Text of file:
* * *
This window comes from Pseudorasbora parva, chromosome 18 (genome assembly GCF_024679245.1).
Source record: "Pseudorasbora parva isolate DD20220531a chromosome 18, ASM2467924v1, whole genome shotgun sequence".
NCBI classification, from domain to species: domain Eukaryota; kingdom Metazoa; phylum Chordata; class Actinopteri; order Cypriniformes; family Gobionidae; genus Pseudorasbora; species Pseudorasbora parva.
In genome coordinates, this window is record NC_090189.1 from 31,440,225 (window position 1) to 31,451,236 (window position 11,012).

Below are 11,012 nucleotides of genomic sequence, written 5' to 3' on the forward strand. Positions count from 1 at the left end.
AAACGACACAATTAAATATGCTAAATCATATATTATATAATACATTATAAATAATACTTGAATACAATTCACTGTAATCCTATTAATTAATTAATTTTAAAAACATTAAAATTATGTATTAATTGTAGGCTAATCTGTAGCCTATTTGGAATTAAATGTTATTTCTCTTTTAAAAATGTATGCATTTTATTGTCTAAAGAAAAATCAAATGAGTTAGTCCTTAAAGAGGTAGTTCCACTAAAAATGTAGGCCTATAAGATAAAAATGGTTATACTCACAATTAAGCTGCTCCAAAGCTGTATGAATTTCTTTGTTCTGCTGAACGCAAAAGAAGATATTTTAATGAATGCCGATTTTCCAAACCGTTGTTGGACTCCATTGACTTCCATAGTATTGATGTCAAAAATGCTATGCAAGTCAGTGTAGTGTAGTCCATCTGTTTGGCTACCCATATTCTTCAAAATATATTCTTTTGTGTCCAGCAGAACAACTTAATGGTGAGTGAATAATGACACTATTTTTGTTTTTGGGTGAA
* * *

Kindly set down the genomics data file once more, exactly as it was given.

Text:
This window comes from Pseudorasbora parva, chromosome 18 (genome assembly GCF_024679245.1).
Source record: "Pseudorasbora parva isolate DD20220531a chromosome 18, ASM2467924v1, whole genome shotgun sequence".
NCBI classification, from domain to species: domain Eukaryota; kingdom Metazoa; phylum Chordata; class Actinopteri; order Cypriniformes; family Gobionidae; genus Pseudorasbora; species Pseudorasbora parva.
In genome coordinates, this window is record NC_090189.1 from 31,440,225 (window position 1) to 31,451,236 (window position 11,012).

Below are 11,012 nucleotides of genomic sequence, written 5' to 3' on the forward strand. Positions count from 1 at the left end.
AAACGACACAATTAAATATGCTAAATCATATATTATATAATACATTATAAATAATACTTGAATACAATTCACTGTAATCCTATTAATTAATTAATTTTAAAAACATTAAAATTATGTATTAATTGTAGGCTAATCTGTAGCCTATTTGGAATTAAATGTTATTTCTCTTTTAAAAATGTATGCATTTTATTGTCTAAAGAAAAATCAAATGAGTTAGTCCTTAAAGAGGTAGTTCCACTAAAAATGTAGGCCTATAAGATAAAAATGGTTATACTCACAATTAAGCTGCTCCAAAGCTGTATGAATTTCTTTGTTCTGCTGAACGCAAAAGAAGATATTTTAATGAATGCCGATTTTCCAAACCGTTGTTGGACTCCATTGACTTCCATAGTATTGATGTCAAAAATGCTATGCAAGTCAGTGTAGTGTAGTCCATCTGTTTGGCTACCCATATTCTTCAAAATATATTCTTTTGTGTCCAGCAGAACAACTTAATGGTGAGTGAATAATGACACTATTTTTGTTTTTGGGTGAA